As long as video games have been around, there have been attempts to capitalize on especially popular games, to make the jump to the big screen and squeeze some more money from every demographic, from the Jello eating hordes of 6-10 year olds to the nearly broke, camped out for a PS2, carpal tunnel syndrome having 14-25 year olds. Unfortunately, many of these efforts have been devastating failures that come in a dismal second compared to a nice evening at home with a good book and a root canal. Below are some of the more notable attempts:

Super Mario Brothers (1993) You would think that the film version of the first and greatest Nintendo dynasty would have to be magnificent. Unfortunately, the writers chose to take the names of the characters and vague concepts of the game and make a movie that was otherwise completely unlike the series. With Bob Hoskins and John Leguizamo as the Mario Brothers (how can you have non-Italians play some of the most influential Italians since Michael Corleone), it should have had a fighting chance, but no such luck. The atmosphere of the film was dark and actually visually interesting, but seriously, I don”t remember those big pin headed guys in any of the Mario games, even the acid trip that is Super Mario Bros. 2. Give me “The Super Mario Bros. Super Show” any day.

Street Fighter: The Movie (1994) The screen adaptation of the arcade/Super Nintendo series stars everyone”s favorite Belgian train-wreck, Jean-Claude Van Damme. The one good part of this movie was Raul Julia”s portrayal of General M. Bison. Although it”s not the most impressive finale to a career (he died later that year), he was definitely entertaining. Do yourself a favor: Skip this one, go watch “Bloodsport” and “Commando” simultaneously and you”ve got the same effect.

Mortal Kombat (1995) Christopher Lambert, the Highlander himself, plays Rayden in this screen version of the fighting game that made the phrase “get over here!” famous. I hate to use the phrase “Better than it should have should have been,” but there”s no other way to describe it. It”s basically a supernatural rip-off of “Enter the Dragon,” except this has crappy sequels (“Mortal Kombat: Annihilation (1997,” “Mortal Kombat 3: Domination” due in 2003).

Double Dragon (1993) What the hell were they thinking? Scott Wolf is about as tough as Van Damme is subtle. If you”re going to have someone play Billy Lee, he should be at least a little menacing. C”mon, the guy can be as dreamy as he wants on “Party of Five,” but he just can”t cut it as someone who has to, y”know, hit people.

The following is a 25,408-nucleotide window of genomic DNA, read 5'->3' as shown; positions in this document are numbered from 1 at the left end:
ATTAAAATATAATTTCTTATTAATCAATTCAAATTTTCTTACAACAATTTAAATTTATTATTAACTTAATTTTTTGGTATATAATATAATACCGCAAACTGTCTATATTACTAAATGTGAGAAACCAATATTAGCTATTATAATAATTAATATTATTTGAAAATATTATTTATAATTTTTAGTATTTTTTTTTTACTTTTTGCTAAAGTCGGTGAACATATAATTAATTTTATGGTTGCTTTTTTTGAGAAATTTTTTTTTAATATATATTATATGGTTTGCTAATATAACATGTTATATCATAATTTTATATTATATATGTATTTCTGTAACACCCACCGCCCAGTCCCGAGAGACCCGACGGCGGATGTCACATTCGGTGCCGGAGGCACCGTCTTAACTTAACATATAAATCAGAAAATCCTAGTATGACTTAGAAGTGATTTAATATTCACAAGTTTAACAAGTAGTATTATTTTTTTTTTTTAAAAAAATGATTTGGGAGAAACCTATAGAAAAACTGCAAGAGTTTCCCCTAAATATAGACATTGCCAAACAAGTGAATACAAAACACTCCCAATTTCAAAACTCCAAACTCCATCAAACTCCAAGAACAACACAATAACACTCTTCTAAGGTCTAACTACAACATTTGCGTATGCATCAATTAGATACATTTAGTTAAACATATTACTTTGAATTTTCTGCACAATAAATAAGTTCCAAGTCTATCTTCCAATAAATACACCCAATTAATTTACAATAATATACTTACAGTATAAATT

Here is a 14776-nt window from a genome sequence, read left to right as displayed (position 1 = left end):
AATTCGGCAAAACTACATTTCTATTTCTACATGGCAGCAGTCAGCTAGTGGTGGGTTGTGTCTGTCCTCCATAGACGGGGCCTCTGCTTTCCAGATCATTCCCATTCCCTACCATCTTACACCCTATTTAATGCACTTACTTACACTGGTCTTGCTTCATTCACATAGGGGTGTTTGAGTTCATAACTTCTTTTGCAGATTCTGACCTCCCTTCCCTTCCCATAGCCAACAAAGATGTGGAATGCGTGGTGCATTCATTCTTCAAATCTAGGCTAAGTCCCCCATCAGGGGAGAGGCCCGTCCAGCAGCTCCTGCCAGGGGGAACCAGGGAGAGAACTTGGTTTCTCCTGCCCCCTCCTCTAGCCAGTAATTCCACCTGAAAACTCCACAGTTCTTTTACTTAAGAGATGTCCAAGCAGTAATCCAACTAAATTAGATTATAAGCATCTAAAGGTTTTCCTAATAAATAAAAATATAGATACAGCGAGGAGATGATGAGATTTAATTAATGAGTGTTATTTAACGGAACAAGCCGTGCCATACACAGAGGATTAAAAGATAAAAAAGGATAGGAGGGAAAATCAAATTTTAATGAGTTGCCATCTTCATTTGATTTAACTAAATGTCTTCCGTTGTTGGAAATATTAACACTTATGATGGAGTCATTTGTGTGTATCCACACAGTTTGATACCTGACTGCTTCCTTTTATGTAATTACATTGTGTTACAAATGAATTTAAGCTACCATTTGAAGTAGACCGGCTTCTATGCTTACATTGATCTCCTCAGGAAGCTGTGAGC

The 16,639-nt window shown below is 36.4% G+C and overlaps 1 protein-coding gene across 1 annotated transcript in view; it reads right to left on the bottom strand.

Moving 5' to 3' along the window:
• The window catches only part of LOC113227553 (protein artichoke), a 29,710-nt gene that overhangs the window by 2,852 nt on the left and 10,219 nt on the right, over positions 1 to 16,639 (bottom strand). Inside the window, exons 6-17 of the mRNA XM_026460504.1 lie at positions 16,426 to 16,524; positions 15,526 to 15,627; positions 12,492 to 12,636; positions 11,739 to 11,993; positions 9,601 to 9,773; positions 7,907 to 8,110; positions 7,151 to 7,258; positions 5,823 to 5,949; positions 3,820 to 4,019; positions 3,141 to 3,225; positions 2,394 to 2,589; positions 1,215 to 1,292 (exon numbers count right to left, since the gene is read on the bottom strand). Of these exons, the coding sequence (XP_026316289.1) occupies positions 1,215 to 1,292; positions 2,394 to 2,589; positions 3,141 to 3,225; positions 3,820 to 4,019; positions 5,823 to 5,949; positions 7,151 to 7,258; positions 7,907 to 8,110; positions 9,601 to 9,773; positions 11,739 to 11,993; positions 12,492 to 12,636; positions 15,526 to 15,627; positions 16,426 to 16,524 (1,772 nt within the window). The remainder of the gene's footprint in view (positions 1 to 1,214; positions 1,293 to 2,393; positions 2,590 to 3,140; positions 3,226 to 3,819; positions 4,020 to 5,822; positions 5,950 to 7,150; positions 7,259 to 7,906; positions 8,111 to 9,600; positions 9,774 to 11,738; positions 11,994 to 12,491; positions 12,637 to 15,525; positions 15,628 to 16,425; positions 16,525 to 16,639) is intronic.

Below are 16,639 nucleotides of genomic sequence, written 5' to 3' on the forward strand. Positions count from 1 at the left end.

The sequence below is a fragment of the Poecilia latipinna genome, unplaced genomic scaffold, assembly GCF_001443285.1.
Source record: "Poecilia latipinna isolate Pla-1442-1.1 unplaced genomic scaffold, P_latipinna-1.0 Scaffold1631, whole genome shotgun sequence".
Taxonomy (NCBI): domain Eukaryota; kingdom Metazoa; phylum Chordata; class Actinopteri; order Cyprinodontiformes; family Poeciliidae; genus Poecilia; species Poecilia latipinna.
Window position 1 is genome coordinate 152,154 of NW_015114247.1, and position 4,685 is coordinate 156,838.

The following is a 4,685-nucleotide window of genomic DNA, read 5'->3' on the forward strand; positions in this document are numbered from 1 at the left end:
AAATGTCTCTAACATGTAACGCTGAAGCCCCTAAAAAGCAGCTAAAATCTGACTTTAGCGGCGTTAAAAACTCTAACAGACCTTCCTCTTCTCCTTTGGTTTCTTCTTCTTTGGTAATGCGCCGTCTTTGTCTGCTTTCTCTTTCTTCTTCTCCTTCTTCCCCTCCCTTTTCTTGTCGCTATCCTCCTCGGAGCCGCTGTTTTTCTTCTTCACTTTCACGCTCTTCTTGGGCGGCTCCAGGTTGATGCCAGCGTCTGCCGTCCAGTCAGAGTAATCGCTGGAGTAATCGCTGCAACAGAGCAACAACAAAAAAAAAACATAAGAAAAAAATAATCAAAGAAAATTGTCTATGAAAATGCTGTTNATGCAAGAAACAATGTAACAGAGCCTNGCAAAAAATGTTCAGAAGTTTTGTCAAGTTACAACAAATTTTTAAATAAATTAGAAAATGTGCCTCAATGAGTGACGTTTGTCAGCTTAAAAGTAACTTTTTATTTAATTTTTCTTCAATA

Wing Commander (1999) Freddie Prinze Jr. and Matthew Lillard? What a line-up. The only reason that this steamer, based on the video game series of the same name, made any money whatsoever was that George Lucas was kind enough to give it the trailer for “Star Wars: The Phantom Menace,” and I guarantee that most of those people who paid for it didn”t even see it since they walked out after the two minute preview. Incidentally, this teaming up of Lillard and Prinze was apparently so successful that some studio exectutive whose brain was clogged with espressos and cocaine residue decided to bring them together again for the Scooby Doo movie. Fantastic.

Lara Croft: Tomb Raider (2001) It was inevitable. Too many twelve year olds and comic book store owners had been drooling over Lara”s polygons for too long, and they had a guaranteed audience. This one actually has a plot very similar to a video game, with caricatures replacing characters and an extensive plot about the Illuminati. It wanted to be an Indiana Jones movie with all its might, and they forgot that the main character has to be cool, and that, oh, right, you need good comic relief and a script. Oops.

Final Fantasy: The Spirits Within (2001) Although the plot and characters weren”t anything to write home about, we can give this computer animation film a pardon on the visual effects alone. With amazingly fluid graphics, breathtaking scenery and amazingly real looking special effects, it”s easy to forget at certain times that it”s not real. The characters were also vhhoiced by an all-star cast, including Donald Sutherland and Steve “I die in most movies” Buscemi. But it”s a shame that they forgot to make the script more complicated than the video sequences on a game.

Soon to come: Resident Evil (2002) Milla Jovovich is to star in this adaptation of the popular zombie shoot “em up series. Rumor has it that George Romero (creator of the masterpiece “Night of the Living Dead”) was slated to direct, but the powers that be decided that a better choice would be, you guessed it, Paul Anderson, director of the aforementioned “Mortal Kombat.” Great. Call me when they make the Legend of Zelda movie with Jason Biggs and Rachel Leigh Cook.

Honorable Mention: There are also those few films that aren”t based on video games per se but are so entrenched in the video game universe that they deserve discussion. Although there are myriad examples, there”s one particular gem that stands out. Everyone should remember the infomercial for Super Mario Brothers 3, “The Wizard,” starring a “Little Monsters” era Fred Savage and featuring countless plugs for Nintendo, culminating with the almighty the Power Glove. Seeing the opening scenes of Mario 3 on that big screen was our generation”s moon landing.

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